« Reply #10 on: March 20, 2019, 03:37:00 AM »
I don't consider myself a FE'er, but I'll offer a potential explanation:

1) As the sun moves farther away, it moves towards the center line or horizon line of one's perspective field. Similarly, if a plane flies away it's going to appear closer to the horizon line and appear to drop, just as an object on the ground that moves away will appear to rise. The closer the object gets to the center line, the more it compresses, i.e. the more optical data that has to fit into a tiny space, to the point of total compression, which can explain why objects seem to disappear bottom first.

The problems I have with this stem from planes, things, get smaller as they visually move away from your POV. Something like the sun, in its setting, generally does not. As well, why bottom first? Why not the object, fitting into a 'tiny' space, compresses from all sides? The sun should shrink uniformly to a dot and then vanish. There is no up or down. But instead, it stays it's relative size even 1000's of miles away at sunset and slowly slinks below the surface, every time.

2) At the same time that this bottom-first compression is occurring, refraction causes an illusion of magnification (presumably due to dust, increased atmospheric interference), in the same way that the moon appears far larger when it is near the horizon line. This would explain why the sun often appears larger at sunrise and sunset than during midday.

We would need some sort of calculation/formula for this refraction/magnification to occur pretty much every day of the year equally around the world. Seems a bit far fetched that every sunrise and sunset observed on earth every day would magically possess some properties affording a top up sunrise and a bottom down sunset. Where the sun isn't just refracted/magnified to behave so, but to make it appear from nowhere and dissappear completely only to be revealed again 12 or so hours later.
Not much is known about the celestial bodies and their distances.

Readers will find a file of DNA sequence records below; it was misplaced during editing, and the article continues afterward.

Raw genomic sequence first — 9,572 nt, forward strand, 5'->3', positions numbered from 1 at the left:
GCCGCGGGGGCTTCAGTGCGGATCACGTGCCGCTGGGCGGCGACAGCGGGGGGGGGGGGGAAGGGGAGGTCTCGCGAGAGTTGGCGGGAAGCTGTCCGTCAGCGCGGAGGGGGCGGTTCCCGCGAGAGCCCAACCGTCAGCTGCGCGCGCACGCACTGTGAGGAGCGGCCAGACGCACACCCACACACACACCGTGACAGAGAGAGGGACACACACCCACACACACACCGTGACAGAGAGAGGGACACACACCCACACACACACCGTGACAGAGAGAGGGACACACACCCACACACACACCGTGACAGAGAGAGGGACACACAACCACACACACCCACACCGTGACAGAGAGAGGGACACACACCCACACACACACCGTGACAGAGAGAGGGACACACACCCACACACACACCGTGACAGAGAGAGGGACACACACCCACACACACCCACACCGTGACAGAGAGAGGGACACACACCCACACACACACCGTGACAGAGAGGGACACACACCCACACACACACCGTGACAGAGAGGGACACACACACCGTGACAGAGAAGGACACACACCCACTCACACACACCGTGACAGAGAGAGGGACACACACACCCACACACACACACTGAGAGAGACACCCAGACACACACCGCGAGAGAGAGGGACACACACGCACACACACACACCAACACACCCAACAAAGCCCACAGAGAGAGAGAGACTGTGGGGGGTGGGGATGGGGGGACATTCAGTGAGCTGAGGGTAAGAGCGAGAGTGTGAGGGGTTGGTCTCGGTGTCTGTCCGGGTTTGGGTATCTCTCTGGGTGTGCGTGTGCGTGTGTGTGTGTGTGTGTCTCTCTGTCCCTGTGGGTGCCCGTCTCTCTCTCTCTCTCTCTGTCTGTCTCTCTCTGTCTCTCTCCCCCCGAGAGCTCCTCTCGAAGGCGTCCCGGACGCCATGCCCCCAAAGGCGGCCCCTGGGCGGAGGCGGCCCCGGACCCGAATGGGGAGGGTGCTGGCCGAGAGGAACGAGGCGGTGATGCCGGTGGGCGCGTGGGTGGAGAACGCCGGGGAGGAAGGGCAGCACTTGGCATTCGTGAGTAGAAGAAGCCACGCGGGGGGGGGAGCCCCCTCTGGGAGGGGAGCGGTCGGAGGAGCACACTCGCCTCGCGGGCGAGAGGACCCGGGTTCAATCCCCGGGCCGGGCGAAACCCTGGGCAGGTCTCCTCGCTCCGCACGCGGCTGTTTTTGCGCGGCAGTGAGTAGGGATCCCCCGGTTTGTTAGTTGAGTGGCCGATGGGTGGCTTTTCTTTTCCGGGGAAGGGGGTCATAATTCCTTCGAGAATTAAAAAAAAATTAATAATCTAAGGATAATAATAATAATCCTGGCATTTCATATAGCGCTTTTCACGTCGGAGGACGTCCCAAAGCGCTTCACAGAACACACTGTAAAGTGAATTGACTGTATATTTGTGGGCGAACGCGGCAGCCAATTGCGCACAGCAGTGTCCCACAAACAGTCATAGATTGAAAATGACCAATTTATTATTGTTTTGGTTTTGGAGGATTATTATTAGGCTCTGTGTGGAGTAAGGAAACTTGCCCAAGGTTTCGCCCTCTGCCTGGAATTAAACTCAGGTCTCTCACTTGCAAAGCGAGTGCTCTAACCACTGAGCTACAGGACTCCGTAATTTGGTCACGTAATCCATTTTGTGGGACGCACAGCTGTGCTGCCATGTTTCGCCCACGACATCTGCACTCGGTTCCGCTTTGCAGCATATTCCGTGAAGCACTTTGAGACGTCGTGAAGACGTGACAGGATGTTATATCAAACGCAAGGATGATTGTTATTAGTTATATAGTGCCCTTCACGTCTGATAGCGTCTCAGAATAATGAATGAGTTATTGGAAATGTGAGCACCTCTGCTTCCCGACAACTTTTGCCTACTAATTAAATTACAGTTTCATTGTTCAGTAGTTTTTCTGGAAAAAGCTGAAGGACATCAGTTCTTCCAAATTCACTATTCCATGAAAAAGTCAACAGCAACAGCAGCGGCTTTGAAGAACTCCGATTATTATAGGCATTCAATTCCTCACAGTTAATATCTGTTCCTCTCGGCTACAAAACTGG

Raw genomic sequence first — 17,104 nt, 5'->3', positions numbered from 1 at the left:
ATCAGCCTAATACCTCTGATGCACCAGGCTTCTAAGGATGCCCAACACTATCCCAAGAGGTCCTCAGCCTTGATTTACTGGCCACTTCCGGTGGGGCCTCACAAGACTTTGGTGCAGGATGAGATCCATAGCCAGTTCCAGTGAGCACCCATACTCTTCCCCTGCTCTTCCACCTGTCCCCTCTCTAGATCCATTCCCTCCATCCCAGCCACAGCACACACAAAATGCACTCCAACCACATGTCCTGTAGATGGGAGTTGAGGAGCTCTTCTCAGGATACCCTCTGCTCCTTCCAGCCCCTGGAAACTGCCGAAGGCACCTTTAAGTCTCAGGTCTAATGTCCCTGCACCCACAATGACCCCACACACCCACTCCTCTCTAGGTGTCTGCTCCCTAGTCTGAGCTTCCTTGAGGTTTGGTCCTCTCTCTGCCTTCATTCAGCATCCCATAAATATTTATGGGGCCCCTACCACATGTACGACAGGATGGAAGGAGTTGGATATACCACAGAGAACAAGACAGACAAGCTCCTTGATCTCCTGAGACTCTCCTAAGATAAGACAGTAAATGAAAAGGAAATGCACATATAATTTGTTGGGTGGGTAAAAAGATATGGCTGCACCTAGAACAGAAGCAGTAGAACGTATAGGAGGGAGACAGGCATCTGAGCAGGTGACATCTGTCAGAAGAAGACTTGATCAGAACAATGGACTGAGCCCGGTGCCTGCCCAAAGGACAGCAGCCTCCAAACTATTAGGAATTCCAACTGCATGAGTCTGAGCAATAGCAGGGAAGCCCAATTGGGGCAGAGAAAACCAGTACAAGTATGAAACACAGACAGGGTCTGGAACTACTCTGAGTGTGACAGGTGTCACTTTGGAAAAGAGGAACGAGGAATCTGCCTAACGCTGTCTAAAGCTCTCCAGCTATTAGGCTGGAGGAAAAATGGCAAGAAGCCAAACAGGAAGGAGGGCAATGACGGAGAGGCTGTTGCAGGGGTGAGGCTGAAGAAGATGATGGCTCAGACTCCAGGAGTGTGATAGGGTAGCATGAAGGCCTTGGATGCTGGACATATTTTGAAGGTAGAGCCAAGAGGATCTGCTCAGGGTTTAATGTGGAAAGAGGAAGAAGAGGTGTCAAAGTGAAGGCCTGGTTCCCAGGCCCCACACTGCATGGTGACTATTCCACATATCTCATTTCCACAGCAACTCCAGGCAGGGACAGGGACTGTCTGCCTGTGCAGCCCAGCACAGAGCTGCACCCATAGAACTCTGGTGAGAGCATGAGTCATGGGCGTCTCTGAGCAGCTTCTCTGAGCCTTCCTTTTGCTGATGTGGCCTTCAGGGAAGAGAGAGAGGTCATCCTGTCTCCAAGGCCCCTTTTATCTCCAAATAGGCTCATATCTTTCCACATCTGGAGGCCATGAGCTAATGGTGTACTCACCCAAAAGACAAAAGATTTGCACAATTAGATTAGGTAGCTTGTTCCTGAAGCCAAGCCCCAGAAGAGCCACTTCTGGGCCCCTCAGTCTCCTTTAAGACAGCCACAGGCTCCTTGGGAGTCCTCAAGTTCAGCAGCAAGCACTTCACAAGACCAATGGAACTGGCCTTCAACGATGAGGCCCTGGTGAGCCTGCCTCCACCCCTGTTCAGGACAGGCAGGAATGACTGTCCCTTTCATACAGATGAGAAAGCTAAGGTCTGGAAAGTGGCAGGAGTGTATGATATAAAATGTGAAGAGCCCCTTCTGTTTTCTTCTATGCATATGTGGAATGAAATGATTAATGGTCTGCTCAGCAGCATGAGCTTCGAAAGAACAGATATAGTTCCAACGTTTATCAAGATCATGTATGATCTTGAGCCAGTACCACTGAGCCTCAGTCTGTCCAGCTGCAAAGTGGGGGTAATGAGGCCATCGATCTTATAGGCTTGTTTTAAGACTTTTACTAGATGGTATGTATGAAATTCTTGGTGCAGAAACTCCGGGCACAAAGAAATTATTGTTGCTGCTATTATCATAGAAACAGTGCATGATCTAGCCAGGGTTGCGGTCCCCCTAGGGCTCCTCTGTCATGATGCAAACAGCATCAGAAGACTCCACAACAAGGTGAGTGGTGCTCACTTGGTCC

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Offline QED

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Re: Question about the Law of Perspective
« Reply #11 on: March 20, 2019, 03:41:24 AM »
Yes I agree that is odd. How does vanishing perspective fit with the Sun erasing from the bottom up? My understanding of vanishing perspective is that the vanish is symmetric.
The fact.that it's an old equation without good.demonstration of the underlying mechamism behind it makes.it more invalid, not more valid!

- Tom Bishop

We try to represent FET in a model-agnostic way

- Pete Svarrior

Offline pb1985

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Re: Question about the Law of Perspective
« Reply #12 on: March 20, 2019, 07:01:42 PM »
I don't think you're looking at it correctly.

Optically, think of the sun not as a distinct object but as an inextricable part of a single image  that is the human perspective field, and imagine that the field consists of thousands of horizontal lines. These lines compress into smaller increments (terminating at near-zero increments) as they get closer to the center line, so the horizontal lines that represent the top or bottom part of a departing object will hit the center line and compress first; top or bottom depending on whether the departing object is above or below the center line of the perspective field. When an object returns into view, the opposite effect of compression (which takes the effect of sinking), i.e. decompression, would occur (taking the effect of rising), as if a tape is being played in reverse.